Editor in Chief: Moh. Reza Huwaida Sunday, September 27th, 2020

Exclusive: Cyprus Sold Passports to Criminals and Fugitives

Exclusive: Cyprus Sold Passports to  Criminals and Fugitives

NICOSIA - Convicted fraudsters, money launderers and political figures accused of corruption are among dozens of people from more than 70 countries who have bought so-called "golden passports" from Cyprus, according to a large cache of official documents obtained by Al Jazeera's Investigative Unit.
The Cyprus Papers is a leak of more than 1,400 passport applications approved by the government of the island nation between 2017 and 2019, and it raises serious questions about the Cyprus Investment Programme.
Passports from the Republic of Cyprus can be important for individuals from countries that have restricted access to Europe, as Cyprus is a member of the European Union (EU) and a passport offers its holder access to free travel, work and banking in all 27 member states.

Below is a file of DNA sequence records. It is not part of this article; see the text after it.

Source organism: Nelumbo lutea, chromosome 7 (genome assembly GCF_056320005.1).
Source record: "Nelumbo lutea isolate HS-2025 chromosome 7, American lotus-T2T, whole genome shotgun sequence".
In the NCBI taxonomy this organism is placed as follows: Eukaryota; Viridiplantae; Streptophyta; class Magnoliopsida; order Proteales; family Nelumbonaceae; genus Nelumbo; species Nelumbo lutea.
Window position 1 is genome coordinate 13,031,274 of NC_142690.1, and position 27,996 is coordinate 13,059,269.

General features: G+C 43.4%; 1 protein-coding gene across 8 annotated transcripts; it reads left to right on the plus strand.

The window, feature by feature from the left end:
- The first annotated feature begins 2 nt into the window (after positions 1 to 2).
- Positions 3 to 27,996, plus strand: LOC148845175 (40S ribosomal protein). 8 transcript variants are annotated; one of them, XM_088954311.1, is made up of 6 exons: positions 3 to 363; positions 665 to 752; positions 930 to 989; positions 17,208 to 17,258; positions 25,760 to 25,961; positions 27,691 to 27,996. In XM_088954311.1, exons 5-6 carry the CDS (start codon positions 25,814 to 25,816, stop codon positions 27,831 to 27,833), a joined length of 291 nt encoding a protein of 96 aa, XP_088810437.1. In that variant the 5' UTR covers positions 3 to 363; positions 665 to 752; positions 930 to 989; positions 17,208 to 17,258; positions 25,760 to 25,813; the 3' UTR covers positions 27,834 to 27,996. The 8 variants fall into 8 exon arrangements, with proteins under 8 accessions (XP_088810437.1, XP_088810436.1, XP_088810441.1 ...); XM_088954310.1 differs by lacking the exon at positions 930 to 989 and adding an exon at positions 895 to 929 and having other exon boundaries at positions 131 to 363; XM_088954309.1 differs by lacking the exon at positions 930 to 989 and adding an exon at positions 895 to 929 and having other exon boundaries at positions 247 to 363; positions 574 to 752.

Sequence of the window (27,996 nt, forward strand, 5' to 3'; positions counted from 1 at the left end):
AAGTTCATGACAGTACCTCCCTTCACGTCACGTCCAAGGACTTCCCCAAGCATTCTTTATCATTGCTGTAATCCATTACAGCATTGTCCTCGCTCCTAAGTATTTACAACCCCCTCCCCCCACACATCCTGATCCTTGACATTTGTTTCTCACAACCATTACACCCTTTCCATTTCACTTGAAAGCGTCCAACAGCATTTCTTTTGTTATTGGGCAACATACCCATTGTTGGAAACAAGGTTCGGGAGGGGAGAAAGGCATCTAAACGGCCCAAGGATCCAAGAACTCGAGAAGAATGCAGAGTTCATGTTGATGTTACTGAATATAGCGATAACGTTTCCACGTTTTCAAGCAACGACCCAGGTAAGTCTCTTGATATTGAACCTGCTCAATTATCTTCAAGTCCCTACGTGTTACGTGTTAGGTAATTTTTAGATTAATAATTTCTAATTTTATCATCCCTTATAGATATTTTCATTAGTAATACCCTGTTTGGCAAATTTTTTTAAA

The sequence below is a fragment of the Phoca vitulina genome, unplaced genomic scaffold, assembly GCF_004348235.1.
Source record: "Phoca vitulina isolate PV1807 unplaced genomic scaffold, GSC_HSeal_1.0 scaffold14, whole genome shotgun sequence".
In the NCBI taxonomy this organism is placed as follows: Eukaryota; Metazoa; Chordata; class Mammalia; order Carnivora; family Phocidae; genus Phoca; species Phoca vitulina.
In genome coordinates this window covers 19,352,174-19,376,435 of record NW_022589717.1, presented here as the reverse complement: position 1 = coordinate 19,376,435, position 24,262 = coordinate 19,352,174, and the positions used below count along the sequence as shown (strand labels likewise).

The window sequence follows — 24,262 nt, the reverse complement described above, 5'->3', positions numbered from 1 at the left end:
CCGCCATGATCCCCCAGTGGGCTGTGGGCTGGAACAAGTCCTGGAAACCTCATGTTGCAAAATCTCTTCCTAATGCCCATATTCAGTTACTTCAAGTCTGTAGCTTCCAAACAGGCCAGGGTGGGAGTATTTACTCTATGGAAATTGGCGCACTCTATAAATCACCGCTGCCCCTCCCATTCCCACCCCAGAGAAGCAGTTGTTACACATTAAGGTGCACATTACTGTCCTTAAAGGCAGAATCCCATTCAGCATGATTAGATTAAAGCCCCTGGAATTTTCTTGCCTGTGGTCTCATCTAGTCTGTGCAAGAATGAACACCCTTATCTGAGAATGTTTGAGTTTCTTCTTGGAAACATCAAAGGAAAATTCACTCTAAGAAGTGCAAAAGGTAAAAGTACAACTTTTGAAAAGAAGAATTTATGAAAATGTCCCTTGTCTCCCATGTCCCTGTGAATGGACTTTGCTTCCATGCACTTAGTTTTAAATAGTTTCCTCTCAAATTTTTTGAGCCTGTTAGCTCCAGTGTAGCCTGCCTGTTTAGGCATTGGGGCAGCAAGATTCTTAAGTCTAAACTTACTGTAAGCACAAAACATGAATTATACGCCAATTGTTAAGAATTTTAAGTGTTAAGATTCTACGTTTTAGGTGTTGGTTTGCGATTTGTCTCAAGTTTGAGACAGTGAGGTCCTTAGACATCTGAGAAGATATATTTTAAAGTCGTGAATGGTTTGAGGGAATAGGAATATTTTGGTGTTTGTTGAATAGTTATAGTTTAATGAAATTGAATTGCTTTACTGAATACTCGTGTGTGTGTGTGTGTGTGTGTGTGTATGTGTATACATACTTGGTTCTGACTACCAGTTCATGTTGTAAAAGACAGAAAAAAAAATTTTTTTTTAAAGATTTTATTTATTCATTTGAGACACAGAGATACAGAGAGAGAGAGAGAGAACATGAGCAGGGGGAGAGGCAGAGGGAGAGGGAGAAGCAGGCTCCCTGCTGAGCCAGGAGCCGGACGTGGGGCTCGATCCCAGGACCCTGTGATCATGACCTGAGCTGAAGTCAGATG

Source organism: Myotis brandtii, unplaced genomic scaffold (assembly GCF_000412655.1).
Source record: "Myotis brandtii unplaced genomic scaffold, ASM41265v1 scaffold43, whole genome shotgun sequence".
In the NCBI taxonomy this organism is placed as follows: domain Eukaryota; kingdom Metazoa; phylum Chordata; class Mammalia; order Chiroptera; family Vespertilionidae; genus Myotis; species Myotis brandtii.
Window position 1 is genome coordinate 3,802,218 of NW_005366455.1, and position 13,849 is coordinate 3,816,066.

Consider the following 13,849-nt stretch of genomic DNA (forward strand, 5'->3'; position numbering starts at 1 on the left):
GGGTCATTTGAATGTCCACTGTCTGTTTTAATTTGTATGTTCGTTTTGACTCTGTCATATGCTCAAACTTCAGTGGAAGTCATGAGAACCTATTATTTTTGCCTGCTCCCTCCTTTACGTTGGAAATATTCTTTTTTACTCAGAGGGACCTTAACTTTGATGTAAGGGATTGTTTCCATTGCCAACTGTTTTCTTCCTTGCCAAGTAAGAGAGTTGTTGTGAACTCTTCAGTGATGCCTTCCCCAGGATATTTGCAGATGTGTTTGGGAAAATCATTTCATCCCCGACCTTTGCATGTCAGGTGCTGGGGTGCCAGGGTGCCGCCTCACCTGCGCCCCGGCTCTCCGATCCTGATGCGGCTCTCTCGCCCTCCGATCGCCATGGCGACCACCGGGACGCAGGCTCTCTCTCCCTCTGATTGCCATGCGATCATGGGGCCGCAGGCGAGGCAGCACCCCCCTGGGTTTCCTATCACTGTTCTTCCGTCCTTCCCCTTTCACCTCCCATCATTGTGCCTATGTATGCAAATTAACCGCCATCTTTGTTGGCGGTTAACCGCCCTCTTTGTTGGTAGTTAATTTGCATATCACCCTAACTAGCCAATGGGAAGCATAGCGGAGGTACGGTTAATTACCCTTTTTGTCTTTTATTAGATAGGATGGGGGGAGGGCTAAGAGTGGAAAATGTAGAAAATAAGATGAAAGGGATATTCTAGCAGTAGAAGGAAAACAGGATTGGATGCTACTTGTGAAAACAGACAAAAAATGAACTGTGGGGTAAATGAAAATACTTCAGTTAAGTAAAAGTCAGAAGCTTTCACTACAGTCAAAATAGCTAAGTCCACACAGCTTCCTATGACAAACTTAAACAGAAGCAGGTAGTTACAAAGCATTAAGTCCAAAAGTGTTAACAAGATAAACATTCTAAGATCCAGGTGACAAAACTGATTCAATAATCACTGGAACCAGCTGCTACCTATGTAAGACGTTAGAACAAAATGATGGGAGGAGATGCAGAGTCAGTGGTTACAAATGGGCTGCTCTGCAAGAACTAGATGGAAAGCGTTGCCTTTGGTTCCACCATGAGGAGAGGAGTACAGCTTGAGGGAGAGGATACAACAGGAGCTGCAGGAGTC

In the coming days, Al Jazeera will reveal the identities of dozens of people who acquired Cypriot citizenship who, according to the country's own rules, in many cases should not have received a passport.
Security risk
To apply for a Cypriot passport, applicants must invest at least 2.15m euros ($2.5m) in the Cypriot economy, usually by buying real estate, and have a clean criminal record.
However, applicants provide their own proof of eligibility, and although Cyprus claimed to check applicants' backgrounds, the documents obtained by Al Jazeera prove that this did not always happen.
Since its inception in 2013, the programme has received repeated criticism from the EU, which has called for it to be closed down.
"It's high value for everyone who comes from a country where there's a lot of dirty money involved", German MEP Sven Giegold, a strong critic of the programme, told Al Jazeera.
"You open a bank account, a business relationship and less questions asked, no visa requirements, easier to get access to get everywhere to travel than if you are from Russia, China or even more doubtful countries."
Since 2013, when the passport programme started, the country has made more than 7 billion euros ($8bn), used to keep afloat the nation's failing economy. (Aljazeera)
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